Make Your Life a Poem

Leo's quote is from this post: Toss Productivity Out
Once upon a time, I was in the running as a valedictorian speaker for my graduating class at UCR.

I think a professor nominated me, I certainly did not apply (though I would have if I could).

My speech, which I had to give to the committee that chose the speaker, was titled: "Make Your Life a Poem." I quoted myself* and Nazim Hikmet**. I think my speech was a little too serious for the undergraduate speech; the one choosen was more along the lines of the guy in Say Anything who starts singing "The Greatest Love of All.***" My speech was much more earnest, more along the lines of Diane Court's****.

Anyway, my idea, my basic premise was just about the same one in this Leo Babuata quote. "Life where you're always doing something you love is art."

In order to make your life a poem, you have to live it intentionally. Moment by moment. Do what you love. Do what you hate, but try to find the love in the moment as well.

For example, changing a dirty diaper: hating the smell and the filth and the repetition is not without cause. But you're still doing it out of love. Love of the child, love of cleanliness, love of something that compels you to change the diaper. If you act from that place, you're intentionally living your life.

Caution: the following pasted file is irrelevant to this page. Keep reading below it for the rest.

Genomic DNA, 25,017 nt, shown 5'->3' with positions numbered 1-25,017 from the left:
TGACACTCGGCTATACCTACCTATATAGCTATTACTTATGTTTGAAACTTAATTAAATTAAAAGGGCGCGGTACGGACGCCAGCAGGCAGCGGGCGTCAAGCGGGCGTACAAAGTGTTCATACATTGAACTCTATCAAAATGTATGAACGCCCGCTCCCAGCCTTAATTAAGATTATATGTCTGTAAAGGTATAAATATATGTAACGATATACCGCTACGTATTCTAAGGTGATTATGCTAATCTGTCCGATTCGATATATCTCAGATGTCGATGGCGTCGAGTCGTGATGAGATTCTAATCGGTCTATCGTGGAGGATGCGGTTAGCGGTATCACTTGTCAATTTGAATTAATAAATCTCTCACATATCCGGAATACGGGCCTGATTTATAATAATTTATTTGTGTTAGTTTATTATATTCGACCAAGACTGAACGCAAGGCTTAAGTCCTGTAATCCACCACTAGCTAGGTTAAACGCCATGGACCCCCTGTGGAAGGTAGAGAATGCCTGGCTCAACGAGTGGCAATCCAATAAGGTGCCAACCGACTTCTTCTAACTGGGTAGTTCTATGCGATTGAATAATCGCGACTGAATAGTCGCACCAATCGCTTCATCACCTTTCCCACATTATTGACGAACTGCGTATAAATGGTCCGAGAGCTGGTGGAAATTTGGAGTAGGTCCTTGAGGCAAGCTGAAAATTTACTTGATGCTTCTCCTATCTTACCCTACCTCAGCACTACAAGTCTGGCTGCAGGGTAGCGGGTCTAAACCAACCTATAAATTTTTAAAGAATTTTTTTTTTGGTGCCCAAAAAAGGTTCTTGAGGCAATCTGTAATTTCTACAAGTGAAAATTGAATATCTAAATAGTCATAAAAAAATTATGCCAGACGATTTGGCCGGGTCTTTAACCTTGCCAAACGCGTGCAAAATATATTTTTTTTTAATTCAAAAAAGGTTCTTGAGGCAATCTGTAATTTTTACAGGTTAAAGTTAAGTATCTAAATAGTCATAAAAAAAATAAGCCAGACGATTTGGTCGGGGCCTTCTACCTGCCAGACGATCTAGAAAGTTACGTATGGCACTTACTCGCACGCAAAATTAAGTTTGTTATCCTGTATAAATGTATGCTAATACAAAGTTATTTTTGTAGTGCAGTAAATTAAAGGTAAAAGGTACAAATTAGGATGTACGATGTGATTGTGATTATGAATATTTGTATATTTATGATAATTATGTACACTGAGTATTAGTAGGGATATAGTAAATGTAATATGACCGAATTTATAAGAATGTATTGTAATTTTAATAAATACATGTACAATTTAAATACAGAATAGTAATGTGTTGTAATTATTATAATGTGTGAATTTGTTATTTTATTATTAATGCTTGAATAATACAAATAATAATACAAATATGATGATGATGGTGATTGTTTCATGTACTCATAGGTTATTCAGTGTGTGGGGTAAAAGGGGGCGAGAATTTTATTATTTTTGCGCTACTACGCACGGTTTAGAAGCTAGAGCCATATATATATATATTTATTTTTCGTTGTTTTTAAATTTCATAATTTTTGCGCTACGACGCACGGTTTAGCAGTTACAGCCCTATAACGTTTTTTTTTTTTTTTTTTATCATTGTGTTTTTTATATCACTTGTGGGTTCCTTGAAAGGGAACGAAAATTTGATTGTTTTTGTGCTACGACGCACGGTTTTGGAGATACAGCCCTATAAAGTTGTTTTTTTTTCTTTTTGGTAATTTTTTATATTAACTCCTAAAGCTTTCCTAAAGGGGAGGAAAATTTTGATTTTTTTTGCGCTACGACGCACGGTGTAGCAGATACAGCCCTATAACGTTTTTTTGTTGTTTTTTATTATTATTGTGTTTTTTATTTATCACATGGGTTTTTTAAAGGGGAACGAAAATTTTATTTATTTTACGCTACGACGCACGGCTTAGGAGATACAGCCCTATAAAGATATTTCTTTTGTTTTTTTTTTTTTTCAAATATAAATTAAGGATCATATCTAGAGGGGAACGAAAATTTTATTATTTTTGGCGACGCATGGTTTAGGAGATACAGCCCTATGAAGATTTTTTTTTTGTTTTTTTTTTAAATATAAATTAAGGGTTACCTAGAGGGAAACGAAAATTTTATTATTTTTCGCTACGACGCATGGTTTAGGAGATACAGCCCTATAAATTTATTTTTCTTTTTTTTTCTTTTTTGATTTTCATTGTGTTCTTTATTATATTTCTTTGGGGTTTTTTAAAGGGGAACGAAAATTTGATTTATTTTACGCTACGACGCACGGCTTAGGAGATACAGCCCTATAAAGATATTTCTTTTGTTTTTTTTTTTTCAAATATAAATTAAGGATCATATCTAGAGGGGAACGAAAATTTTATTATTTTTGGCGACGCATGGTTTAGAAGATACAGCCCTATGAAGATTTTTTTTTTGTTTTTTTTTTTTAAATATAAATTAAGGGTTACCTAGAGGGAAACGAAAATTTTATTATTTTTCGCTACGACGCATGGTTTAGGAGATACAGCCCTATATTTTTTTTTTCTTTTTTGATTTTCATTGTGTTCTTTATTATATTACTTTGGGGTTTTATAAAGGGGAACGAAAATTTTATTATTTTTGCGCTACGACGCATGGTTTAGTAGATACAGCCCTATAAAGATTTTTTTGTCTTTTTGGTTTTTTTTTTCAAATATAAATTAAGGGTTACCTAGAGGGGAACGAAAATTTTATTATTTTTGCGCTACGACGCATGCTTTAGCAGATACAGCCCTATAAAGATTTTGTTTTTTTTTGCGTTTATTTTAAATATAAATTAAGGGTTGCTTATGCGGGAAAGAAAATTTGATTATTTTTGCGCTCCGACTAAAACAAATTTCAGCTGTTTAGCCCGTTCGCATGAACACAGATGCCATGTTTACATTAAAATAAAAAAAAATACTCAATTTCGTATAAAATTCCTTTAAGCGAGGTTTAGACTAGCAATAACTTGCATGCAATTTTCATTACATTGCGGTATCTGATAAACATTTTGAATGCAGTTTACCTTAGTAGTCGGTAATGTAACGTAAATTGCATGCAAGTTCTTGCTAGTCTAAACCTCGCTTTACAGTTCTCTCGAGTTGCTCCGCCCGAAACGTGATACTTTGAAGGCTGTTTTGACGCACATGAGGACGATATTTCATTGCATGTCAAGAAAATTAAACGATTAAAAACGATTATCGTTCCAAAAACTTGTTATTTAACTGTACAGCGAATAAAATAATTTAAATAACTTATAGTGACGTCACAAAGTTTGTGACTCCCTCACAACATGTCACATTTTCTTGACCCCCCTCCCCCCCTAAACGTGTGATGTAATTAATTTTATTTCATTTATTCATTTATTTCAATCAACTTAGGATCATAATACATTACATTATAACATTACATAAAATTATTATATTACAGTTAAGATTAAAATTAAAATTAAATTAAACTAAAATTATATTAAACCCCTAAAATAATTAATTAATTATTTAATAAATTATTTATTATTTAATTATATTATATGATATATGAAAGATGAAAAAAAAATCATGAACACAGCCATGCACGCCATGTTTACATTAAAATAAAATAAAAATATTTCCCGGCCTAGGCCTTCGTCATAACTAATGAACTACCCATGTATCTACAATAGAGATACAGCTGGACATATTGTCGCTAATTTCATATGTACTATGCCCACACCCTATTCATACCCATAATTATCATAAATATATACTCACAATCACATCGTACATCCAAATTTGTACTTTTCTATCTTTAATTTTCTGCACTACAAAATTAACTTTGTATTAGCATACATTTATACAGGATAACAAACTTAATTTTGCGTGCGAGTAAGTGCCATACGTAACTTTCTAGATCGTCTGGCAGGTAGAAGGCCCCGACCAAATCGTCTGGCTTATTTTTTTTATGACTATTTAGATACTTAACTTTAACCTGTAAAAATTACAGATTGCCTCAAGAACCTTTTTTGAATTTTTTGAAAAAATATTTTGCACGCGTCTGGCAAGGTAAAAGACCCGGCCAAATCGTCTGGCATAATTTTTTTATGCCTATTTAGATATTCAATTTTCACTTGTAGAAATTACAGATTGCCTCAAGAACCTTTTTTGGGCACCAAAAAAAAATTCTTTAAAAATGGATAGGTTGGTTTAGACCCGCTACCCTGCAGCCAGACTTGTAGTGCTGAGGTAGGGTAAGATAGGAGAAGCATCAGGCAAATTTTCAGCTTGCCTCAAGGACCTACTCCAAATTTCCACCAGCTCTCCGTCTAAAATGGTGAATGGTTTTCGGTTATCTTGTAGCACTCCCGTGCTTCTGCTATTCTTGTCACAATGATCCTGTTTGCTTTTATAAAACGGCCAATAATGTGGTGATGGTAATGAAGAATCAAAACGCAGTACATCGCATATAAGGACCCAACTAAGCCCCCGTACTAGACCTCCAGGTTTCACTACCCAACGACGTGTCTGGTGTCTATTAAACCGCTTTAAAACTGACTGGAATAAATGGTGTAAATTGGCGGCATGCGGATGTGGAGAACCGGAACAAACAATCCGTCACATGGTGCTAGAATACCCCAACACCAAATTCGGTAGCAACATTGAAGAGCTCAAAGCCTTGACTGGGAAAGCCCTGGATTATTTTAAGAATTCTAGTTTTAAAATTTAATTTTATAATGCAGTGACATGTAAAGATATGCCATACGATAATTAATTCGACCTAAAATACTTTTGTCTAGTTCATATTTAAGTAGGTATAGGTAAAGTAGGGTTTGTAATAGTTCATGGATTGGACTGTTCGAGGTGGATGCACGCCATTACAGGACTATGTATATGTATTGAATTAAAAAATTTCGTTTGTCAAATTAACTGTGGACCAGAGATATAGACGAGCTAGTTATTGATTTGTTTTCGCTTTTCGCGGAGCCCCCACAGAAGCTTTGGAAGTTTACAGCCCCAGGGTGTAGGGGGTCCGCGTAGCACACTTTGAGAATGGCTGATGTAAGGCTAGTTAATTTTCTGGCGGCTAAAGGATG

Act from that place, that place of love, as much as possible. That's basically my life philosophy in a nutshell. (Or as the Dalai Lama puts it, "Be kind whenever possible. It is always possible." Love is kindness. Authentic kindness, authentic love is the most important thing in this world.)

 Do what you love. Make art of your life. Make your life a poem.

Yes. Yes. Yes.

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* Yes, I really did quote one of my own poems. Oh, the arrogance! It was a love poem to my husband, one about the weddedness of art and science, how could I resist?

** Nazim Hikmet is one of my favorite poets and the poem I linked to, Angina Pectoris, is one of my favorite poems of all times. As a poet, that's a hard choice to make, but it is. Right up there with "One Art" and (as I've written before on this blog, an old favorite) "The Lady of Shallot."

*** Actually, "The Greatest Love of All," while it has become something of a popular culture cliche, is a really great example of what I mean. "I decided long ago, never to walk in anyone's shadow. If I fail, if I succeed, they can't away my dignity." Live YOUR life. The life you love. Your dignity will remain yours and so will your successes and your failures.

**** I only wish I were Diane Court, though. I'm sure they were right not to choose me as valedictorian, though I love being able to tell people about being in the running for the position.Yup. Arrogance.